Altostratus (August ’05)

Altostratus (August ’05)

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(Click image to enlarge) (Image © Irene, East Queensland, Australia)

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Cloudspotters tend to think of the altostratus as a boring cloud. Indeed, it is a featureless, mid-level layer, which tends to give the sky a washed-out, overcast appearance. When it is thick, it is little more than a grey blanket that leads to prolonged light rain or snow. Much of the time, there seems little to recommend the altostratus.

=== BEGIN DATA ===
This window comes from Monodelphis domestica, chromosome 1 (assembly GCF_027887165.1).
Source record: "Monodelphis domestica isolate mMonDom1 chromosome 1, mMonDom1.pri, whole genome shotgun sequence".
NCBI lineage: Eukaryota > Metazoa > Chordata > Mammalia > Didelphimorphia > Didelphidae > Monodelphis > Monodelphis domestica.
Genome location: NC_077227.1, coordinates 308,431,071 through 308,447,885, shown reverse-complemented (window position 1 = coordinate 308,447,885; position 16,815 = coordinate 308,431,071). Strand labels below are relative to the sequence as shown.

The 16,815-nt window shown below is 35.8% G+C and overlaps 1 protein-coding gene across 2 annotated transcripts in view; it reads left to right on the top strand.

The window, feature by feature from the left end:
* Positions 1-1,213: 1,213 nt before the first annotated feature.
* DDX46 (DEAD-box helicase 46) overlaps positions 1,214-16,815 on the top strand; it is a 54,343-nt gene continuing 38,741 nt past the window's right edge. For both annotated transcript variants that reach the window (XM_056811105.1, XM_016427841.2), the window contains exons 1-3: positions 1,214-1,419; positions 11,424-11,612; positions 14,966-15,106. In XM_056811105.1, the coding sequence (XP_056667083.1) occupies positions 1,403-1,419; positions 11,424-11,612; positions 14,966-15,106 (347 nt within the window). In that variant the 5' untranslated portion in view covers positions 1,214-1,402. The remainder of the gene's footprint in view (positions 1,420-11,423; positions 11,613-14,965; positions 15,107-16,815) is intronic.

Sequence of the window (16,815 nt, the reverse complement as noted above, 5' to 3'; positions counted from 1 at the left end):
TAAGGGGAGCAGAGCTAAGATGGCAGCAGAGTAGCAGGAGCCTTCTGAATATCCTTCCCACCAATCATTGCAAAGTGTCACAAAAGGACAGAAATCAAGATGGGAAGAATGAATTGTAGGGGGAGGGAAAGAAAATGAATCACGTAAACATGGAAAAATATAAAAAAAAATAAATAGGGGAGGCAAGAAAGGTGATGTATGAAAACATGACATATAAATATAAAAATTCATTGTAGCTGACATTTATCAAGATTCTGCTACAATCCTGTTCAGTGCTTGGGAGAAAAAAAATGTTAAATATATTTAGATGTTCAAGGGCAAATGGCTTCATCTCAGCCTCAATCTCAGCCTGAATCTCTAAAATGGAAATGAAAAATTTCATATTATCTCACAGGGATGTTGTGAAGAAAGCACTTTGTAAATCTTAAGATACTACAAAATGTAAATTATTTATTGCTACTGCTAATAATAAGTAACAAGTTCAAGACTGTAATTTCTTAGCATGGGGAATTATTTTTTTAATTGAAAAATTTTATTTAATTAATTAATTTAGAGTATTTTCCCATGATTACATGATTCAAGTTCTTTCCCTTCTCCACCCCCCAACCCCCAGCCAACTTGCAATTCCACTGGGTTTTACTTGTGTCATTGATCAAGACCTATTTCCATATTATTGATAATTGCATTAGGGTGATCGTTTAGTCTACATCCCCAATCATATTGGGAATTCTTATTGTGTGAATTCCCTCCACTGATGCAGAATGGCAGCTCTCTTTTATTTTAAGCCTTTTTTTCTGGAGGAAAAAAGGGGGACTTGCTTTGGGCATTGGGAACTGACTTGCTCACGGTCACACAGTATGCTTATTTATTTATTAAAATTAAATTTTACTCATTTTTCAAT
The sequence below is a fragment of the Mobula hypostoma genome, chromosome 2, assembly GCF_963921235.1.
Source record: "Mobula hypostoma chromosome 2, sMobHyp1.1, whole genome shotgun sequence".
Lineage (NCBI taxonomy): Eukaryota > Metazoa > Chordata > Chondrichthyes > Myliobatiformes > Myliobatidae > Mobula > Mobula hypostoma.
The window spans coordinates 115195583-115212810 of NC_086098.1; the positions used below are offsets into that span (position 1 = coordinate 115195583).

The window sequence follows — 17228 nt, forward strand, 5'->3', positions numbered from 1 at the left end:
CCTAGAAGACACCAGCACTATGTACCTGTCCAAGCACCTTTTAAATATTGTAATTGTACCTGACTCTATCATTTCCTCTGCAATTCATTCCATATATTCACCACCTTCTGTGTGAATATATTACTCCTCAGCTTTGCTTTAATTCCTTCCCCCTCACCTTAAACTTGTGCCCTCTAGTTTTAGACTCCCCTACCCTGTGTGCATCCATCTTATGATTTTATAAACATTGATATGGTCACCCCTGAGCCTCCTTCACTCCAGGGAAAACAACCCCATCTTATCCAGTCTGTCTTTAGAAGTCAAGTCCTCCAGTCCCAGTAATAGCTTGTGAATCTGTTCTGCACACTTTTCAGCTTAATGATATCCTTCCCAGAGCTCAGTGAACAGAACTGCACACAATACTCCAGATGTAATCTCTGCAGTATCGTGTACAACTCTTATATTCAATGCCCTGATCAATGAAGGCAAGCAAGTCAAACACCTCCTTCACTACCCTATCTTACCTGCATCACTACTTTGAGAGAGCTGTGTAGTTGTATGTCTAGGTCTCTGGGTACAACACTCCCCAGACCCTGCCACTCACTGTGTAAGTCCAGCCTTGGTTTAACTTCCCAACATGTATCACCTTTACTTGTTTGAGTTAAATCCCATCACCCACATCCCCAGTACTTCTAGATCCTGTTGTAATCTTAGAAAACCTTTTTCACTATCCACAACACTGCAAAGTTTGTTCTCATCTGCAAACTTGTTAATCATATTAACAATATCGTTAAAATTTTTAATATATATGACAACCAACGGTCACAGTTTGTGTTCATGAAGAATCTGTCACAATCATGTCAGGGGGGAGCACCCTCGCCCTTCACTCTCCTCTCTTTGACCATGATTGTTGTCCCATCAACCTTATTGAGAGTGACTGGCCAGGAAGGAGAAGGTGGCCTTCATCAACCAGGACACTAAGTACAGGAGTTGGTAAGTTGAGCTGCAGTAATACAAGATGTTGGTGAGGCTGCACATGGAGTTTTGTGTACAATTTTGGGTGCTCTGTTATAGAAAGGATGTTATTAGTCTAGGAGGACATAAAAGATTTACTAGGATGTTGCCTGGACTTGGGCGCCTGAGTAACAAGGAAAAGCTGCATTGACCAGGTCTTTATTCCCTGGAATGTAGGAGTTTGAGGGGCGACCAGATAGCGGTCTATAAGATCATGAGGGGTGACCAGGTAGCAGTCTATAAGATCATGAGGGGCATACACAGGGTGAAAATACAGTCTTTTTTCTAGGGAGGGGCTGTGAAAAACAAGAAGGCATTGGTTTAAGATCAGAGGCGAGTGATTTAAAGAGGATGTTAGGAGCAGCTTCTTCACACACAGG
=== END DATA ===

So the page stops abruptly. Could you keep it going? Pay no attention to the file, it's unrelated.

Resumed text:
But every cloud has its day – or rather, its time of day – and for this cloud, it is at sunrise and sunset. As you can see from the beautiful example above, that is when the altostratus dons her fancy clothes to paint the sky red. Her gentle undulations become visible for all to admire, her delicate surface awash with ruby hues.

She may be plain by day but, for fleeting moments at dawn and day’s end, the altostratus has a beauty to match any one of her more flamboyant cloud cousins.

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